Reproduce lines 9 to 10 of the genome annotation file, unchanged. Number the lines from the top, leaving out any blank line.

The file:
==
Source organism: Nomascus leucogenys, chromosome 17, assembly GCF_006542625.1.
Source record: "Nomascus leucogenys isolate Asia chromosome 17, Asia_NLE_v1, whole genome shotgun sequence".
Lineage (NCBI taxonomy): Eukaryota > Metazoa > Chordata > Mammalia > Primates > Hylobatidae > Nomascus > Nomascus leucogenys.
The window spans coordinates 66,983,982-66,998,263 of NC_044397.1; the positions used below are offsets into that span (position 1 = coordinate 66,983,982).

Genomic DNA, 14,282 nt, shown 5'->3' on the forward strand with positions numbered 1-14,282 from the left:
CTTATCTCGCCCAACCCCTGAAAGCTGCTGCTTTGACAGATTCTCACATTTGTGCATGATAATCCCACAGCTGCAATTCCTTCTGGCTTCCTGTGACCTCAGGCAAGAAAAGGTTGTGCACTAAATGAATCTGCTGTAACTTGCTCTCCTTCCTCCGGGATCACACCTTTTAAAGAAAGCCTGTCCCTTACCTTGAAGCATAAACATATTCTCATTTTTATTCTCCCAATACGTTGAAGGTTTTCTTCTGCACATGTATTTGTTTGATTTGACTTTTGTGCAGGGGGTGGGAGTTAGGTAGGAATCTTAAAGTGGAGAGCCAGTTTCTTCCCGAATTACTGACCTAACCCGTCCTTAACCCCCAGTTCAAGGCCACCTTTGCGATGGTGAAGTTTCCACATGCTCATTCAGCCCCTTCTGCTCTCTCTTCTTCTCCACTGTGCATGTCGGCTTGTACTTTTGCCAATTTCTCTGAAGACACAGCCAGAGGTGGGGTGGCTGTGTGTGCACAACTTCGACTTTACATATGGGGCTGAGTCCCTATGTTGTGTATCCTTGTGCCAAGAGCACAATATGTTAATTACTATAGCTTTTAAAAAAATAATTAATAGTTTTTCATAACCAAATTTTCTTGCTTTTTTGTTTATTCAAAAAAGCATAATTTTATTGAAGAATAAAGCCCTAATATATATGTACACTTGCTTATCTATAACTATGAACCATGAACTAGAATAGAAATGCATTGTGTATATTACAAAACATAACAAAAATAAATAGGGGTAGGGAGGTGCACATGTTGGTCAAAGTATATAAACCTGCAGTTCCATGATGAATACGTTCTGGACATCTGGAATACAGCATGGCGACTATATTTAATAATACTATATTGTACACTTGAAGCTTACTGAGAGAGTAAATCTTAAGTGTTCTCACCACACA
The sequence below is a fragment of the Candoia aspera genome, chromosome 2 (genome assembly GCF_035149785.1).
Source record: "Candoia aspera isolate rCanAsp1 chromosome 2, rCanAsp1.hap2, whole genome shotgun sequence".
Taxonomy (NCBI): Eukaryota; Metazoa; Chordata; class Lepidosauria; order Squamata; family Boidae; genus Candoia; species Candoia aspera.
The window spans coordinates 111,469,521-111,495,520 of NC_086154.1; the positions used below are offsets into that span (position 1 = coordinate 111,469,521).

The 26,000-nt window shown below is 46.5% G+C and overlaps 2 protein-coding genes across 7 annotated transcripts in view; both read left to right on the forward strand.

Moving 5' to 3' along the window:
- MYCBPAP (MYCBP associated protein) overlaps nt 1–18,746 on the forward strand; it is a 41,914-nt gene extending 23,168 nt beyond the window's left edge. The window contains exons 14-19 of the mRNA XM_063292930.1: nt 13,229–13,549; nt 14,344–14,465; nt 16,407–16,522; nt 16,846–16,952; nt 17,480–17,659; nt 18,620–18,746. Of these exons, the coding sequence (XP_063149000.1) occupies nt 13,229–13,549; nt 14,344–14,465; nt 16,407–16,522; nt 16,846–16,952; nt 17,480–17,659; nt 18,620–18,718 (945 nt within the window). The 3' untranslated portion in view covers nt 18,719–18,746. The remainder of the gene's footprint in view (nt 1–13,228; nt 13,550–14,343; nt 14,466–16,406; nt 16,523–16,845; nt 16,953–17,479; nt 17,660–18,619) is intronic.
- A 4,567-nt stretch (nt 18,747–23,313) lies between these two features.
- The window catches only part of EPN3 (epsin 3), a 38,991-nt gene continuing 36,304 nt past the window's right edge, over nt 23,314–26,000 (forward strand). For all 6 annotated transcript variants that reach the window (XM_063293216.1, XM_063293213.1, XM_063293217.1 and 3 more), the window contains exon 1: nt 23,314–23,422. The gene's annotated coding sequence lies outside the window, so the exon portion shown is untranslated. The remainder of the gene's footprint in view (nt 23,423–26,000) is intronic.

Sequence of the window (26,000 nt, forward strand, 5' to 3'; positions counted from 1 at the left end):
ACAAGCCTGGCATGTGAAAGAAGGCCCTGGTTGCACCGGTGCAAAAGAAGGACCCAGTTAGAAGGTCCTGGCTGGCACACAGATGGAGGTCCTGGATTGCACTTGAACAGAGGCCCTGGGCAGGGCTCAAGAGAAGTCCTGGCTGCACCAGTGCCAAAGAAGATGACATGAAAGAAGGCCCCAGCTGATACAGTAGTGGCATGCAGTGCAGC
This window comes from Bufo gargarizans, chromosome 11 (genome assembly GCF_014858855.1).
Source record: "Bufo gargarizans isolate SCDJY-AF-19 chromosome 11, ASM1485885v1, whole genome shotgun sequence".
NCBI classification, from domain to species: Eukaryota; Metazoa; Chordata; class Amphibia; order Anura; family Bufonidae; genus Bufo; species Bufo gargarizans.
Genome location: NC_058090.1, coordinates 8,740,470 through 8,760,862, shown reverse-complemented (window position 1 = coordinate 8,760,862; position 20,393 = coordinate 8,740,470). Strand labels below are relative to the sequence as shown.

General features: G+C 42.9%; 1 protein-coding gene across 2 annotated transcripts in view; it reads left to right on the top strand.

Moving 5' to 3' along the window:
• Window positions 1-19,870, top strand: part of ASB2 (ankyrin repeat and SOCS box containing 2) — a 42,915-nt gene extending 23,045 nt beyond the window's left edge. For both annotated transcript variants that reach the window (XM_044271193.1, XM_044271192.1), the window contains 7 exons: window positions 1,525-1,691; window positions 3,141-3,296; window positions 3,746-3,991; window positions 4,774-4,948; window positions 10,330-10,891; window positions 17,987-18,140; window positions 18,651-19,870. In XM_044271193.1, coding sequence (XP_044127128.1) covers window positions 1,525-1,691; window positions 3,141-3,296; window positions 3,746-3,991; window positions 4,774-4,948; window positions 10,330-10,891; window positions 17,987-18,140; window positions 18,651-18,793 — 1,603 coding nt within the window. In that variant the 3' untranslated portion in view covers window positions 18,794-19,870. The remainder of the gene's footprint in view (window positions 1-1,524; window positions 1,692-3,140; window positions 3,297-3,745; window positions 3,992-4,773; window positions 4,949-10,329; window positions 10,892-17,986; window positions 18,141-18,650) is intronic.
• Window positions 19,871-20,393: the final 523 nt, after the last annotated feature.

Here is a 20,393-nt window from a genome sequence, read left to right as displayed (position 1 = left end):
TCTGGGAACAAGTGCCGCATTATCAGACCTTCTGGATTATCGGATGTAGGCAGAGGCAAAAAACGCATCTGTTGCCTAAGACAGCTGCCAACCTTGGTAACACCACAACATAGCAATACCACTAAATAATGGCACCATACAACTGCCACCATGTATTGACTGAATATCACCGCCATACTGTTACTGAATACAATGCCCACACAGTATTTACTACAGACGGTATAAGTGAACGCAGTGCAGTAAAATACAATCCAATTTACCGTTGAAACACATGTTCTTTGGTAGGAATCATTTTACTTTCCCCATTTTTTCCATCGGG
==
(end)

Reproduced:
Taxonomy (NCBI): Eukaryota; Metazoa; Chordata; class Lepidosauria; order Squamata; family Boidae; genus Candoia; species Candoia aspera.
The window spans coordinates 111,469,521-111,495,520 of NC_086154.1; the positions used below are offsets into that span (position 1 = coordinate 111,469,521).